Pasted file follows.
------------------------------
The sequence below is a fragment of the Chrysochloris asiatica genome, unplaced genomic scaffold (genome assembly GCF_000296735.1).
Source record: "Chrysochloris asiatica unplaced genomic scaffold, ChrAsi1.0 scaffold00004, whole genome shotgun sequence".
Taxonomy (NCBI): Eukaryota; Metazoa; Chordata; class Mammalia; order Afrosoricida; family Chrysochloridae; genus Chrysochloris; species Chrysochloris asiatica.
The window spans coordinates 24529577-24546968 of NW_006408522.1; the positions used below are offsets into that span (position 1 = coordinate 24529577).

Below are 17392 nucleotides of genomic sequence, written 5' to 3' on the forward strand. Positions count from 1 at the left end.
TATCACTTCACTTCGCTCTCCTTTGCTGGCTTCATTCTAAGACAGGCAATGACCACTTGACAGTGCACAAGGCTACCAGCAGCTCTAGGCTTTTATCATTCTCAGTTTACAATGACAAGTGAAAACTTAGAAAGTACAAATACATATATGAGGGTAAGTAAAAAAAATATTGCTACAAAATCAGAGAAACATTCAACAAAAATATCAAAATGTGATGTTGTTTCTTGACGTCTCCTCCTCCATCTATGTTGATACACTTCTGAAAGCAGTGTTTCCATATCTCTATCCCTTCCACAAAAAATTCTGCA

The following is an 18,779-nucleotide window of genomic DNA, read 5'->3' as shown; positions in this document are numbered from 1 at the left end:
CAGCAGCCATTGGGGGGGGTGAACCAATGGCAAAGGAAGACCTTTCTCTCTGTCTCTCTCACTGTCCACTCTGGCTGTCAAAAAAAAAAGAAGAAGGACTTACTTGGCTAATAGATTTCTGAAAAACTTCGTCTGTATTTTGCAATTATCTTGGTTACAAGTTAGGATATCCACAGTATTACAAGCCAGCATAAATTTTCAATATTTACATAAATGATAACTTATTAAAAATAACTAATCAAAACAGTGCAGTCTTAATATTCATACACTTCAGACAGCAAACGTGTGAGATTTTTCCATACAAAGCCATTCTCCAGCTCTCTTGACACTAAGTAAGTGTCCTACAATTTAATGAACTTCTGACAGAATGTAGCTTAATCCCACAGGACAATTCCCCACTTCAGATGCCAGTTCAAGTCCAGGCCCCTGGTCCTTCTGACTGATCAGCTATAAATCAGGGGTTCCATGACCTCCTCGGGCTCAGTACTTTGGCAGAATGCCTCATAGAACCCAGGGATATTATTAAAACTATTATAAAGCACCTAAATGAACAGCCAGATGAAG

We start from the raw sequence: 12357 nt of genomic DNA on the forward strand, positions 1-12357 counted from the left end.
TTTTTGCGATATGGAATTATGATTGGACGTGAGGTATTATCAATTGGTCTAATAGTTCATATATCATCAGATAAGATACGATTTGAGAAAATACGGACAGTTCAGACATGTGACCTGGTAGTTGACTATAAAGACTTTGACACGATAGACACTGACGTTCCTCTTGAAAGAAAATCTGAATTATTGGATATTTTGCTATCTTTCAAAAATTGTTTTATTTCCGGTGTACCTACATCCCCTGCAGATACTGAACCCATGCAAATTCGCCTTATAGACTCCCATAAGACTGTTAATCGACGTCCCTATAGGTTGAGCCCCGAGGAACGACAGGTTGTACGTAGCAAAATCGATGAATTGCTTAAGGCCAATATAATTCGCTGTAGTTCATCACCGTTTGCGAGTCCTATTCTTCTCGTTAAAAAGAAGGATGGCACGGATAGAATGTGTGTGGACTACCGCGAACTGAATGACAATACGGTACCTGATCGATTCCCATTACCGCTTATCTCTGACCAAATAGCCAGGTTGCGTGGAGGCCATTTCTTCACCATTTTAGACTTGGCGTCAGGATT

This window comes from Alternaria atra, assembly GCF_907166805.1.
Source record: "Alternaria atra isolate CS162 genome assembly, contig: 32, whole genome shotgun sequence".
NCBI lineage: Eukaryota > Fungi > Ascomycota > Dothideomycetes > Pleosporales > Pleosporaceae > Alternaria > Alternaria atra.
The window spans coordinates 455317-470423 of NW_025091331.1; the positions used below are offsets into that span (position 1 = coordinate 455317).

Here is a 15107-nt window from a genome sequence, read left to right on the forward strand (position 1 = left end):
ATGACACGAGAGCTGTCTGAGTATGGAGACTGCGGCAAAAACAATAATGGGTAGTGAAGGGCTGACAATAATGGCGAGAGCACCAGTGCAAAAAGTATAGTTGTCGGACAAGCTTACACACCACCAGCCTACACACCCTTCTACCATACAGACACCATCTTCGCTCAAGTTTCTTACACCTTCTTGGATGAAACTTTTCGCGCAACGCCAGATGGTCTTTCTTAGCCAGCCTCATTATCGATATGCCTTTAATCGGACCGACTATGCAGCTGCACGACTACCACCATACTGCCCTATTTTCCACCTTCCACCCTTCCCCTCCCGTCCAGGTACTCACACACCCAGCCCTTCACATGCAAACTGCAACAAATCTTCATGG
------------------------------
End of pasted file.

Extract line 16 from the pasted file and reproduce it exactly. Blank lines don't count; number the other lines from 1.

ATGACACGAGAGCTGTCTGAGTATGGAGACTGCGGCAAAAACAATAATGGGTAGTGAAGGGCTGACAATAATGGCGAGAGCACCAGTGCAAAAAGTATAGTTGTCGGACAAGCTTACACACCACCAGCCTACACACCCTTCTACCATACAGACACCATCTTCGCTCAAGTTTCTTACACCTTCTTGGATGAAACTTTTCGCGCAACGCCAGATGGTCTTTCTTAGCCAGCCTCATTATCGATATGCCTTTAATCGGACCGACTATGCAGCTGCACGACTACCACCATACTGCCCTATTTTCCACCTTCCACCCTTCCCCTCCCGTCCAGGTACTCACACACCCAGCCCTTCACATGCAAACTGCAACAAATCTTCATGG